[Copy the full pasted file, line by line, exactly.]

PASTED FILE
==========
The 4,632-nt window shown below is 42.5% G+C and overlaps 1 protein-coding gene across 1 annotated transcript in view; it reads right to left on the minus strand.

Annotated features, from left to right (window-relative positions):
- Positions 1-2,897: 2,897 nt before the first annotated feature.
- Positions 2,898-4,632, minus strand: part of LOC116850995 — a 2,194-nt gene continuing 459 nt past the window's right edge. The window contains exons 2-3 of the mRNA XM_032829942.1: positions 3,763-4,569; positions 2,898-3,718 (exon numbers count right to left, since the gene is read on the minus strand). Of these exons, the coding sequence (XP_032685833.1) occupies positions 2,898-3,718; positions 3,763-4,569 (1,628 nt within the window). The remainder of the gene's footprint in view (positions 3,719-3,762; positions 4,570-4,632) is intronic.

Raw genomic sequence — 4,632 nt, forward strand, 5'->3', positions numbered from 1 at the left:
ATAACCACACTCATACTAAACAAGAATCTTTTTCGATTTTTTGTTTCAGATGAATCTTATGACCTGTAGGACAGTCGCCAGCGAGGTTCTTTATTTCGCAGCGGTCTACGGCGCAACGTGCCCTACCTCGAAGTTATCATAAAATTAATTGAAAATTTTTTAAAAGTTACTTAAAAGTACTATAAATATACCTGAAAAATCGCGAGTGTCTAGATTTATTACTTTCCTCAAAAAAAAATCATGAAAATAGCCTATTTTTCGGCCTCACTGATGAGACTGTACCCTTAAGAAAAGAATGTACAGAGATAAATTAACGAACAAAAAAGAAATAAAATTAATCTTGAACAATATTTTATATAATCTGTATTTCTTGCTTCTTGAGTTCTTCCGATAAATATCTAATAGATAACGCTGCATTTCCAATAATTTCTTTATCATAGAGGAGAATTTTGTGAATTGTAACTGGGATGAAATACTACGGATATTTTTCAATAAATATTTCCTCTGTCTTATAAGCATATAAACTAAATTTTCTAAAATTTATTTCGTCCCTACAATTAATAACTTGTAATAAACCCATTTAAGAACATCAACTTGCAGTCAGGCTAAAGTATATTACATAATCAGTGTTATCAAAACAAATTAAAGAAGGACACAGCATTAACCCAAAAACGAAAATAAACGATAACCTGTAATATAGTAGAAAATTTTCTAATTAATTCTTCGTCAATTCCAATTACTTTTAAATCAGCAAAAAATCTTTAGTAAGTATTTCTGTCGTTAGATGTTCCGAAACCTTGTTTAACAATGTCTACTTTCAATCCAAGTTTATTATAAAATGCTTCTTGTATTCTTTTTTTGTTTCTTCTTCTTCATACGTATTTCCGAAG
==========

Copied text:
The 4,632-nt window shown below is 42.5% G+C and overlaps 1 protein-coding gene across 1 annotated transcript in view; it reads right to left on the minus strand.

Annotated features, from left to right (window-relative positions):
- Positions 1-2,897: 2,897 nt before the first annotated feature.
- Positions 2,898-4,632, minus strand: part of LOC116850995 — a 2,194-nt gene continuing 459 nt past the window's right edge. The window contains exons 2-3 of the mRNA XM_032829942.1: positions 3,763-4,569; positions 2,898-3,718 (exon numbers count right to left, since the gene is read on the minus strand). Of these exons, the coding sequence (XP_032685833.1) occupies positions 2,898-3,718; positions 3,763-4,569 (1,628 nt within the window). The remainder of the gene's footprint in view (positions 3,719-3,762; positions 4,570-4,632) is intronic.

Raw genomic sequence — 4,632 nt, forward strand, 5'->3', positions numbered from 1 at the left:
ATAACCACACTCATACTAAACAAGAATCTTTTTCGATTTTTTGTTTCAGATGAATCTTATGACCTGTAGGACAGTCGCCAGCGAGGTTCTTTATTTCGCAGCGGTCTACGGCGCAACGTGCCCTACCTCGAAGTTATCATAAAATTAATTGAAAATTTTTTAAAAGTTACTTAAAAGTACTATAAATATACCTGAAAAATCGCGAGTGTCTAGATTTATTACTTTCCTCAAAAAAAAATCATGAAAATAGCCTATTTTTCGGCCTCACTGATGAGACTGTACCCTTAAGAAAAGAATGTACAGAGATAAATTAACGAACAAAAAAGAAATAAAATTAATCTTGAACAATATTTTATATAATCTGTATTTCTTGCTTCTTGAGTTCTTCCGATAAATATCTAATAGATAACGCTGCATTTCCAATAATTTCTTTATCATAGAGGAGAATTTTGTGAATTGTAACTGGGATGAAATACTACGGATATTTTTCAATAAATATTTCCTCTGTCTTATAAGCATATAAACTAAATTTTCTAAAATTTATTTCGTCCCTACAATTAATAACTTGTAATAAACCCATTTAAGAACATCAACTTGCAGTCAGGCTAAAGTATATTACATAATCAGTGTTATCAAAACAAATTAAAGAAGGACACAGCATTAACCCAAAAACGAAAATAAACGATAACCTGTAATATAGTAGAAAATTTTCTAATTAATTCTTCGTCAATTCCAATTACTTTTAAATCAGCAAAAAATCTTTAGTAAGTATTTCTGTCGTTAGATGTTCCGAAACCTTGTTTAACAATGTCTACTTTCAATCCAAGTTTATTATAAAATGCTTCTTGTATTCTTTTTTTGTTTCTTCTTCTTCATACGTATTTCCGAAG